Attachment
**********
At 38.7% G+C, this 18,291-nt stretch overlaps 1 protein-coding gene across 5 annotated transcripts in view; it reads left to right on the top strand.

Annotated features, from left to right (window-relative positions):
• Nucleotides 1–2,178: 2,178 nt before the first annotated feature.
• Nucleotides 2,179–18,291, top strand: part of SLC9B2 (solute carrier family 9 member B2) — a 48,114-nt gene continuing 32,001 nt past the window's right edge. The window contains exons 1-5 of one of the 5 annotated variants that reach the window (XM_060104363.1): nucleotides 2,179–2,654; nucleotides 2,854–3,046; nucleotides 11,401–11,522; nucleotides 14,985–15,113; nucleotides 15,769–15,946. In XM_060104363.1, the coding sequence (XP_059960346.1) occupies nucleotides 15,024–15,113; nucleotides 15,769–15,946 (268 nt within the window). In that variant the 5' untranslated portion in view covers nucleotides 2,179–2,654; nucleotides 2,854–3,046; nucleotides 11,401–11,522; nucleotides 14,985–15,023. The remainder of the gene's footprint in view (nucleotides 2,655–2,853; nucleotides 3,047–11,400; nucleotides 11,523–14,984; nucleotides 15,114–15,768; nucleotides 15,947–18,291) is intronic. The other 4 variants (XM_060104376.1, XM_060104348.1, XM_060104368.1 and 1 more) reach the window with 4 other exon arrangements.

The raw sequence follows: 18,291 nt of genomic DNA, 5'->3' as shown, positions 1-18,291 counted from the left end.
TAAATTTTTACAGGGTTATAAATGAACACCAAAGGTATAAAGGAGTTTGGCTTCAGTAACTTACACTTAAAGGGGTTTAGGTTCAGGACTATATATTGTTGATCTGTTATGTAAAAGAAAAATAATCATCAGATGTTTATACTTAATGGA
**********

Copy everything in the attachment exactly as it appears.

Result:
At 38.7% G+C, this 18,291-nt stretch overlaps 1 protein-coding gene across 5 annotated transcripts in view; it reads left to right on the top strand.

Annotated features, from left to right (window-relative positions):
• Nucleotides 1–2,178: 2,178 nt before the first annotated feature.
• Nucleotides 2,179–18,291, top strand: part of SLC9B2 (solute carrier family 9 member B2) — a 48,114-nt gene continuing 32,001 nt past the window's right edge. The window contains exons 1-5 of one of the 5 annotated variants that reach the window (XM_060104363.1): nucleotides 2,179–2,654; nucleotides 2,854–3,046; nucleotides 11,401–11,522; nucleotides 14,985–15,113; nucleotides 15,769–15,946. In XM_060104363.1, the coding sequence (XP_059960346.1) occupies nucleotides 15,024–15,113; nucleotides 15,769–15,946 (268 nt within the window). In that variant the 5' untranslated portion in view covers nucleotides 2,179–2,654; nucleotides 2,854–3,046; nucleotides 11,401–11,522; nucleotides 14,985–15,023. The remainder of the gene's footprint in view (nucleotides 2,655–2,853; nucleotides 3,047–11,400; nucleotides 11,523–14,984; nucleotides 15,114–15,768; nucleotides 15,947–18,291) is intronic. The other 4 variants (XM_060104376.1, XM_060104348.1, XM_060104368.1 and 1 more) reach the window with 4 other exon arrangements.

The raw sequence follows: 18,291 nt of genomic DNA, 5'->3' as shown, positions 1-18,291 counted from the left end.
TAAATTTTTACAGGGTTATAAATGAACACCAAAGGTATAAAGGAGTTTGGCTTCAGTAACTTACACTTAAAGGGGTTTAGGTTCAGGACTATATATTGTTGATCTGTTATGTAAAAGAAAAATAATCATCAGATGTTTATACTTAATGGA